McCabe will get also an admission that “Executive Branch officials outside the Department” — otherwise known as The President —  “should not comment publicly on ongoing career civil service employee disciplinary matters.” [my emphasis]

WHEREAS, the Parties agree that Executive Branch officials outside the Department of Justice and its components should not comment publicly on ongoing career civil service employee disciplinary matters, except as provided by statute or regulation, so as not to create any appearance of improper political influence;

But McCabe won’t get a concession that numerous people within the chain of command at DOJ and FBI, including prosecutors who pursued a false statements charge against McCabe, bowed to that improper political influence. Nor, as noted, will McCabe get discovery to learn what documents — besides proof that Bill Barr’s DOJ altered McCabe’s notes in an effort to undermine the Mike Flynn prosecution —  DOJ was so determined to avoid disclosing that they settled this case.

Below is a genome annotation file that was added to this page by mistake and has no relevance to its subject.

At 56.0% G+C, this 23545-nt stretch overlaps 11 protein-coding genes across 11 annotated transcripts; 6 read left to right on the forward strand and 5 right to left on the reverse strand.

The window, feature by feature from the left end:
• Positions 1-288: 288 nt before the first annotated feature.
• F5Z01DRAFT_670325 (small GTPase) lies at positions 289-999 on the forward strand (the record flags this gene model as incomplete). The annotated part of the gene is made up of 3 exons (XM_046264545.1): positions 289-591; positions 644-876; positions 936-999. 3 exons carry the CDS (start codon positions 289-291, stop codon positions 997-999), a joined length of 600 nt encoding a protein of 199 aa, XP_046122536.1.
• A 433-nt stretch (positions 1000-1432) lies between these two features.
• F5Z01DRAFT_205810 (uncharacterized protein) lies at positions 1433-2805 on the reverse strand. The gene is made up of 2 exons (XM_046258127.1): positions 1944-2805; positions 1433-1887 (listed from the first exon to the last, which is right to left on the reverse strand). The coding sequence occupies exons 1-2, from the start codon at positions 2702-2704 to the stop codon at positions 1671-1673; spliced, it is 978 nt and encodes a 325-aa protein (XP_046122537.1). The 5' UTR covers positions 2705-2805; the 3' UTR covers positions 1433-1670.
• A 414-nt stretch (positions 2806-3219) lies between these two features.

All this is being accomplished, legally, by a kind of reset. McCabe’s personnel records will be altered such that there’s no record of his firing.

1. Within 30 days of the execution of this Settlement Agreement, Defendants will rescind their removal of Plaintiff from the FBI and the civil service, and will rescind and vacate former Attorney General Jefferson B. Sessions’s March 16, 2018 removal decision (“DOJ Removal Decision”), and the March 16, 2018 removal recommendation that was submitted to Attorney General Sessions (“DOJ Removal Recommendation”).

2. The Parties agree that Plaintiff’s electronic Official Personnel Folder will reflect that he was employed continuously by the FBI from July 1996 until his retirement on March 19, 2018, as the FBI Deputy Director and a member of the Senior Executive Service (“SES”), after becoming 50 years of age and completing over 20 years of service.

3. Within 30 days of the execution of this Settlement Agreement, the government will remove from Plaintiff’s electronic Official Personnel Folder all documents that reflect or reference his removal, and replace them with documents reflecting that Plaintiff was continuously employed by the FBI until his retirement on March 19, 2018. Defendants will then provide to Plaintiff a copy of his revised electronic Official Personnel Folder.